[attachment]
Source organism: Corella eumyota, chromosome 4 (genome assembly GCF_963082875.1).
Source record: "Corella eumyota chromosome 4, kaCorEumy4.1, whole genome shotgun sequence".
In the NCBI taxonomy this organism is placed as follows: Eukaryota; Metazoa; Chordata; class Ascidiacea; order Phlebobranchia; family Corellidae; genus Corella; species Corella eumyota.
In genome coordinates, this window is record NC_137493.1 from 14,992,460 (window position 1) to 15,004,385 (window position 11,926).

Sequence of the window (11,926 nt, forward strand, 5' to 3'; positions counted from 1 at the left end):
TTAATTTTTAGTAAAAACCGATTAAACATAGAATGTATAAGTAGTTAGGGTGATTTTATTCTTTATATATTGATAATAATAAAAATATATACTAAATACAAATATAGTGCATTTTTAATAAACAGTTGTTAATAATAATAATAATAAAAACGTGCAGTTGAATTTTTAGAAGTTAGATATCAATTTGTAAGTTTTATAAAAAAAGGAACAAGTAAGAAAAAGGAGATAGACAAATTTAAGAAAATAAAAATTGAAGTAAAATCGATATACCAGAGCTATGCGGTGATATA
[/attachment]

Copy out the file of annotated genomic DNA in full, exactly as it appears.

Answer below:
Source organism: Corella eumyota, chromosome 4 (genome assembly GCF_963082875.1).
Source record: "Corella eumyota chromosome 4, kaCorEumy4.1, whole genome shotgun sequence".
In the NCBI taxonomy this organism is placed as follows: Eukaryota; Metazoa; Chordata; class Ascidiacea; order Phlebobranchia; family Corellidae; genus Corella; species Corella eumyota.
In genome coordinates, this window is record NC_137493.1 from 14,992,460 (window position 1) to 15,004,385 (window position 11,926).

Sequence of the window (11,926 nt, forward strand, 5' to 3'; positions counted from 1 at the left end):
TTAATTTTTAGTAAAAACCGATTAAACATAGAATGTATAAGTAGTTAGGGTGATTTTATTCTTTATATATTGATAATAATAAAAATATATACTAAATACAAATATAGTGCATTTTTAATAAACAGTTGTTAATAATAATAATAATAAAAACGTGCAGTTGAATTTTTAGAAGTTAGATATCAATTTGTAAGTTTTATAAAAAAAGGAACAAGTAAGAAAAAGGAGATAGACAAATTTAAGAAAATAAAAATTGAAGTAAAATCGATATACCAGAGCTATGCGGTGATATA